Wearing a fitness tracker has turned from somewhat of a novelty to almost commonplace as the wearables market has continued its rapid growth. According to the statistics tracking website Statista, there were 15 million users of app-enabled wearable devices in 2013. That number is projected to grow to almost 100 million by 2018, at an estimated value of $12.6 billion. Wearable devices include fitness bands, smartwatches, glasses, jewelry, and clothing.
Although the market has been growing exponentially, one of the challenges for device manufacturers is keeping users engaged over time. In a 2014 white paper the strategy consulting firm Endeavor Partners found that most devices fail to drive long-term sustained engagement for a majority of users. The paper went on to say that more than half of U.S. consumers who owned an activity tracker no longer use it, and a third of U.S. consumers who owned an activity tracker stopped using the device within six months of receiving it.
So how can you avoid becoming a member of the group of people abandoning their devices, and in so doing lose the fight to reach your health and fitness goals? The key is that your wearable must provide value, while also having a positive impact on your behaviors and habits. If your device isn’t helping you make constructive and meaningful changes, you’re more likely to abandon it.
To avoid this all-too-common pitfall, it may be helpful to understand what makes a new behavior “stick.” According to Endeavor, there are nine baseline criteria these products must meet in order to achieve “sustained engagement” by their users. A failure in meeting even one of these can lead to the overall failure of a product or service. These are factors you should evaluate when you’re deciding which wearable is the right one for you:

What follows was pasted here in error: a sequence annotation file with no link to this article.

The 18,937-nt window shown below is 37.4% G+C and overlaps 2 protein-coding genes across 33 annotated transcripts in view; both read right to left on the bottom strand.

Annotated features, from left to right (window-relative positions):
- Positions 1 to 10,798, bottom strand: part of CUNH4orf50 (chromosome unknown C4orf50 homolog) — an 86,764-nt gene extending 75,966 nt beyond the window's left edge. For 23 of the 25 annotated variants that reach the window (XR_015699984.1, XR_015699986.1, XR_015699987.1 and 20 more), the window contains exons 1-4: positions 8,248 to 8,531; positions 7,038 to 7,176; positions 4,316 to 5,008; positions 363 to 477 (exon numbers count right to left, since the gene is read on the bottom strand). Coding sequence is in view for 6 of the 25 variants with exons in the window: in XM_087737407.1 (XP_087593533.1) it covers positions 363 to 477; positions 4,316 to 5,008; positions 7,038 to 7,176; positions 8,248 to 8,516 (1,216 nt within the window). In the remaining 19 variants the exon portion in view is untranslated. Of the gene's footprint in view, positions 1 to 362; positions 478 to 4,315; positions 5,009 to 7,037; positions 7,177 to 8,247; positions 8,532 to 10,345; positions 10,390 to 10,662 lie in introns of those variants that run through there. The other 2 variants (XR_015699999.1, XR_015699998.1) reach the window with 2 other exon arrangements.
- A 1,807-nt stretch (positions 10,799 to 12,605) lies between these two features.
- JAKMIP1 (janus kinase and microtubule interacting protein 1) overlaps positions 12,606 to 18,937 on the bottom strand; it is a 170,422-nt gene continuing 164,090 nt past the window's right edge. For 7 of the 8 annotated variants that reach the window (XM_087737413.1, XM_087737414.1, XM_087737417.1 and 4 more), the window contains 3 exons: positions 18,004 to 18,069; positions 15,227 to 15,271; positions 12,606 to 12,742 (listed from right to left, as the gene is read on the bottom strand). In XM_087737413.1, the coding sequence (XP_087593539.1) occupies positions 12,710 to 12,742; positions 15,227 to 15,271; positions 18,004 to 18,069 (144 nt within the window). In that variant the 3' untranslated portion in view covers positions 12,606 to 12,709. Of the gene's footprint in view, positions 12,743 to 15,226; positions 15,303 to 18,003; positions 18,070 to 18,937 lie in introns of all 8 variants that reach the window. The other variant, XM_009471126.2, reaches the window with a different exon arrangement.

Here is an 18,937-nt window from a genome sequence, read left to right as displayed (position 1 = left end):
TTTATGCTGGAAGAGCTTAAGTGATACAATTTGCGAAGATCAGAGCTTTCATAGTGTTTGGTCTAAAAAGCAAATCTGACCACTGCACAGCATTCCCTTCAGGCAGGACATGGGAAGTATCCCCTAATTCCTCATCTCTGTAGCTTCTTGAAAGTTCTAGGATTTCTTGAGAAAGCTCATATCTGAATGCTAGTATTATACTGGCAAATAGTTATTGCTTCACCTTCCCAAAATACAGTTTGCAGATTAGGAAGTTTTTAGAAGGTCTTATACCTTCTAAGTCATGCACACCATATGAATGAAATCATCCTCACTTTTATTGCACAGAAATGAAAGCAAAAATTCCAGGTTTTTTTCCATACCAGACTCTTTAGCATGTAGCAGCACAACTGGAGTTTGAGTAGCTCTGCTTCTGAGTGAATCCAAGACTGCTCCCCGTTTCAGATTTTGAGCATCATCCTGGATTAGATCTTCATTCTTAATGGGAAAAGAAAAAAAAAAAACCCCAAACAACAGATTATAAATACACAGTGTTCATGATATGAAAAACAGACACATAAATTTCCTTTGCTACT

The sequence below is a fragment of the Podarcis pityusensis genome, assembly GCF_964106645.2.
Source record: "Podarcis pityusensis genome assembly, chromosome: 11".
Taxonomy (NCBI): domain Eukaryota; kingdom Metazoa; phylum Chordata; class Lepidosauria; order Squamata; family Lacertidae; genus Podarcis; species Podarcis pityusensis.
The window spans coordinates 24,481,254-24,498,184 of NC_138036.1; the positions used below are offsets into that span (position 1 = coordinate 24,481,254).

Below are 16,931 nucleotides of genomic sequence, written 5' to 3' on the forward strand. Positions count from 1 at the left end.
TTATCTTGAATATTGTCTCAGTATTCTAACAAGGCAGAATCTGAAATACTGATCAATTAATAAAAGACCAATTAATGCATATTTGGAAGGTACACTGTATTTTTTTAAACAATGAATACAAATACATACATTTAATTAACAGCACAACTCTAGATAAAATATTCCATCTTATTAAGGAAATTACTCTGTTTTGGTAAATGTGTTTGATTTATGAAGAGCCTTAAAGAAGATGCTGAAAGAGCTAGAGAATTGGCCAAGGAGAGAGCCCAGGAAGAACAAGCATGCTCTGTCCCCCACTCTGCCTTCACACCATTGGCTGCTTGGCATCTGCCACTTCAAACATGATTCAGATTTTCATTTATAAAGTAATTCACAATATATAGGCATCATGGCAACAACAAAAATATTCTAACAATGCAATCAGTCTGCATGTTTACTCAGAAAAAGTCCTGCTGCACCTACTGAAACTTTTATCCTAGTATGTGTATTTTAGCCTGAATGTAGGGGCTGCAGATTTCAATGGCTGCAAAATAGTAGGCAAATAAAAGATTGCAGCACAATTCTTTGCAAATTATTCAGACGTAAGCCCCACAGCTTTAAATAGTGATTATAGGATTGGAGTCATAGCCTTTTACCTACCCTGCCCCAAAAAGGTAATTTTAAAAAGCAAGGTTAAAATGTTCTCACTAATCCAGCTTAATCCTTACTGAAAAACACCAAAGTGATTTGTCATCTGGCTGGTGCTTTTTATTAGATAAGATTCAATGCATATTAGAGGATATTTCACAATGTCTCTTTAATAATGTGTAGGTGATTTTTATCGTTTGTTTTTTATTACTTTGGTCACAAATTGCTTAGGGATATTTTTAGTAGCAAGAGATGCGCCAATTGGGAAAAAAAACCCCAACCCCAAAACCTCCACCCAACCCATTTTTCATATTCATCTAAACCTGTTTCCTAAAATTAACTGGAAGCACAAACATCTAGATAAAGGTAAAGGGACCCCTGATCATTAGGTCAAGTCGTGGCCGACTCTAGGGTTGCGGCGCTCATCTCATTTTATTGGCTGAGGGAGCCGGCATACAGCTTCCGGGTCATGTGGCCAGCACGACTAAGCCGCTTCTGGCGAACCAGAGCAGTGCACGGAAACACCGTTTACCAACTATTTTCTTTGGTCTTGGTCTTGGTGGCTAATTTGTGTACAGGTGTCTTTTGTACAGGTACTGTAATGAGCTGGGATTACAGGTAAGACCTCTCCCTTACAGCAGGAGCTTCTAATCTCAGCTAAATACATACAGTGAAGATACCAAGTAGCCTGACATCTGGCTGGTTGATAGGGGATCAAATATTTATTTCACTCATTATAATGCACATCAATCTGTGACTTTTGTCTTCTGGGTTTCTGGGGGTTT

But beyond these nine criteria, there are three behavioral factors that are less well understood — but likely more important — to achieving long-term engagement with your fitness tracker.
Habit formation. According to Endeavor, “Sustained engagement with a wearable device or complementary service depends on its ability to help the user form and stick with new habits.”
Habit formation is a complex process that occurs over time. Likewise, breaking bad habits can also be a complicated and lengthy process. Wearable devices have the potential to make the process of habit formation more effective and efficient. However, the device has to go beyond merely presenting your data (steps, calories, stairs) and incorporate elements of the “habit loop” (cue, behavior, reward) that will trigger the sequences that lead to establishing new, positive habits, Endeavor states.
One way to do this is to appeal to people’s desire for overall and lasting wellness, making achieving fitness a quality of life issue rather than appealing to more one-dimensional concepts like losing weight. Think in terms of having a health coach on your wrist, rather than simply a calorie tracker.